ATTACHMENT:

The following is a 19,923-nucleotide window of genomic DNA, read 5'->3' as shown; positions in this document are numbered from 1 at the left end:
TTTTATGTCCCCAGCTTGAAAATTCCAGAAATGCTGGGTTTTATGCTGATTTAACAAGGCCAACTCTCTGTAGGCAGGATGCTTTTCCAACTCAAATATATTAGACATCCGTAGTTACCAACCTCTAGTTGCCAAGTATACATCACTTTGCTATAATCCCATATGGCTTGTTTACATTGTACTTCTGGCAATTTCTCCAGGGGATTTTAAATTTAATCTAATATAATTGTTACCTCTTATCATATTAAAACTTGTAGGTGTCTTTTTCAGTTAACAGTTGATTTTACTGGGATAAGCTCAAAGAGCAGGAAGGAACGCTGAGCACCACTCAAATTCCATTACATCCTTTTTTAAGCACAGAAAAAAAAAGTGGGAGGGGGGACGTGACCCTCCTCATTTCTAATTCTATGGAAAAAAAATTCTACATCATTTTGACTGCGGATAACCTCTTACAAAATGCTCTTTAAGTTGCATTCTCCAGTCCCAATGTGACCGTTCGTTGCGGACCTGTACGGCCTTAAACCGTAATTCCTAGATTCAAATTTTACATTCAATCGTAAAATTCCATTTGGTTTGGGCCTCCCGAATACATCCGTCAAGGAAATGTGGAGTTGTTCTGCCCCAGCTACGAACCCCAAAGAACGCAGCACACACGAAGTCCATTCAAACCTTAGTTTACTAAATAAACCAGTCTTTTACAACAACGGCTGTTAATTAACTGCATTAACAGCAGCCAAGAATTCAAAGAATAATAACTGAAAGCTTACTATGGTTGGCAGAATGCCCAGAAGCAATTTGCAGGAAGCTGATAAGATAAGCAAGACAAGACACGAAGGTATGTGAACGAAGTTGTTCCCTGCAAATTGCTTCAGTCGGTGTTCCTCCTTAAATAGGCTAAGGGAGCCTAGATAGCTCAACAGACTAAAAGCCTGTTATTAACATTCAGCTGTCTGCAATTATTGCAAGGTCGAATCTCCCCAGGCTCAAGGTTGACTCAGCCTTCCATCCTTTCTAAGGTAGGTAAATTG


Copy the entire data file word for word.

The following is a 19,923-nucleotide window of genomic DNA, read 5'->3' as shown; positions in this document are numbered from 1 at the left end:
TTTTATGTCCCCAGCTTGAAAATTCCAGAAATGCTGGGTTTTATGCTGATTTAACAAGGCCAACTCTCTGTAGGCAGGATGCTTTTCCAACTCAAATATATTAGACATCCGTAGTTACCAACCTCTAGTTGCCAAGTATACATCACTTTGCTATAATCCCATATGGCTTGTTTACATTGTACTTCTGGCAATTTCTCCAGGGGATTTTAAATTTAATCTAATATAATTGTTACCTCTTATCATATTAAAACTTGTAGGTGTCTTTTTCAGTTAACAGTTGATTTTACTGGGATAAGCTCAAAGAGCAGGAAGGAACGCTGAGCACCACTCAAATTCCATTACATCCTTTTTTAAGCACAGAAAAAAAAAGTGGGAGGGGGGACGTGACCCTCCTCATTTCTAATTCTATGGAAAAAAAATTCTACATCATTTTGACTGCGGATAACCTCTTACAAAATGCTCTTTAAGTTGCATTCTCCAGTCCCAATGTGACCGTTCGTTGCGGACCTGTACGGCCTTAAACCGTAATTCCTAGATTCAAATTTTACATTCAATCGTAAAATTCCATTTGGTTTGGGCCTCCCGAATACATCCGTCAAGGAAATGTGGAGTTGTTCTGCCCCAGCTACGAACCCCAAAGAACGCAGCACACACGAAGTCCATTCAAACCTTAGTTTACTAAATAAACCAGTCTTTTACAACAACGGCTGTTAATTAACTGCATTAACAGCAGCCAAGAATTCAAAGAATAATAACTGAAAGCTTACTATGGTTGGCAGAATGCCCAGAAGCAATTTGCAGGAAGCTGATAAGATAAGCAAGACAAGACACGAAGGTATGTGAACGAAGTTGTTCCCTGCAAATTGCTTCAGTCGGTGTTCCTCCTTAAATAGGCTAAGGGAGCCTAGATAGCTCAACAGACTAAAAGCCTGTTATTAACATTCAGCTGTCTGCAATTATTGCAAGGTCGAATCTCCCCAGGCTCAAGGTTGACTCAGCCTTCCATCCTTTCTAAGGTAGGTAAATTG